This increase can be attributed to one major fact: because of World War II, women learnt that they could be independent. While men were away at war, women had little choice but to take on the traditional roles of men including entering the workforce. This was a major change for women, and as the doubling of the divorce rates shows, one that had a significant impact.
Phillips (422) describes three factors that are contributors to increasing divorce rates, "Easier access to divorce, married women's employment, and changes in social values." World War II is the beginning of a major change in social values.
As noted, for the first time, women became independent and took on the traditional male roles of society while men were at war. This is the basis for a continual change towards equality for the sexes.
This was also the beginning of women being employed. This trend continued with women finding roles within the workplace. As this continued, women felt more valued because of their working lives. Traditionally, men were the money earners and this gave them a certain power over their wives. With women now equally able to work, this power was reduced and the husband and wife relationship became less about domination and more about equality.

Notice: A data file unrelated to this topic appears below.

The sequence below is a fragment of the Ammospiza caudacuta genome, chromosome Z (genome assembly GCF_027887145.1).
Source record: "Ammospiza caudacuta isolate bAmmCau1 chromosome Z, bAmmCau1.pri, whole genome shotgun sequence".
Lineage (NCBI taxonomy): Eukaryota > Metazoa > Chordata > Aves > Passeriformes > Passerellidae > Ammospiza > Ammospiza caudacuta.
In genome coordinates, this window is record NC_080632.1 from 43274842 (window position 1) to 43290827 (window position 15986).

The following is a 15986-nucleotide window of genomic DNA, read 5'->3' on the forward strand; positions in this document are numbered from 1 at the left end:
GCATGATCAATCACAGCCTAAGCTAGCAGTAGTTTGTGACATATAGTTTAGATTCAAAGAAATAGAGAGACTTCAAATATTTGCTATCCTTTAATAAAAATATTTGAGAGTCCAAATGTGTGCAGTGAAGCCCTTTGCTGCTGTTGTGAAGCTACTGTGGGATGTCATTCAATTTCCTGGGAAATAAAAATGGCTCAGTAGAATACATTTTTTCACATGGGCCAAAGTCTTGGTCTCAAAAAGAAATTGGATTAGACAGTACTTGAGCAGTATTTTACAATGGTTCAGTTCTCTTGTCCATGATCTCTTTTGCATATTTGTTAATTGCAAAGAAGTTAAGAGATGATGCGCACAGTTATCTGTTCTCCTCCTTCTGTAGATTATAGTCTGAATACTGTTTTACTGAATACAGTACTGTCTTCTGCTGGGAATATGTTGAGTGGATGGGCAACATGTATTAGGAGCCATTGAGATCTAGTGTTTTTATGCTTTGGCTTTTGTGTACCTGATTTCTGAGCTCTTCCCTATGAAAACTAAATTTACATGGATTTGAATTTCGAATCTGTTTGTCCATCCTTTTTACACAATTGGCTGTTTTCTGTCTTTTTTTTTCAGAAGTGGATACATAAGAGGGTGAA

As noted earlier, the law is a good measure of the values of society. The change in social values continued and by the end of the 70's divorce laws across America had changed with no-fault divorce laws now the norm. Weitzman (40) describes these no-fault divorce laws noting that they are based on facilitating divorce, rather than protecting marriage. This shows that society has now changed with divorce being allowed and accepted as a right of every person. Importantly, these laws also equalized the sexes unlike previous fault-based laws. Fault-based laws had been based on women gaining custody of the children, while the men were responsible for paying alimony. By the end of the 70's this had changed with men and women both equally responsible for the child support and equally eligible for custody. This indicates that the gender roles had now been largely equalized with women no longer seen as homemakers and men no longer seen as the breadwinners.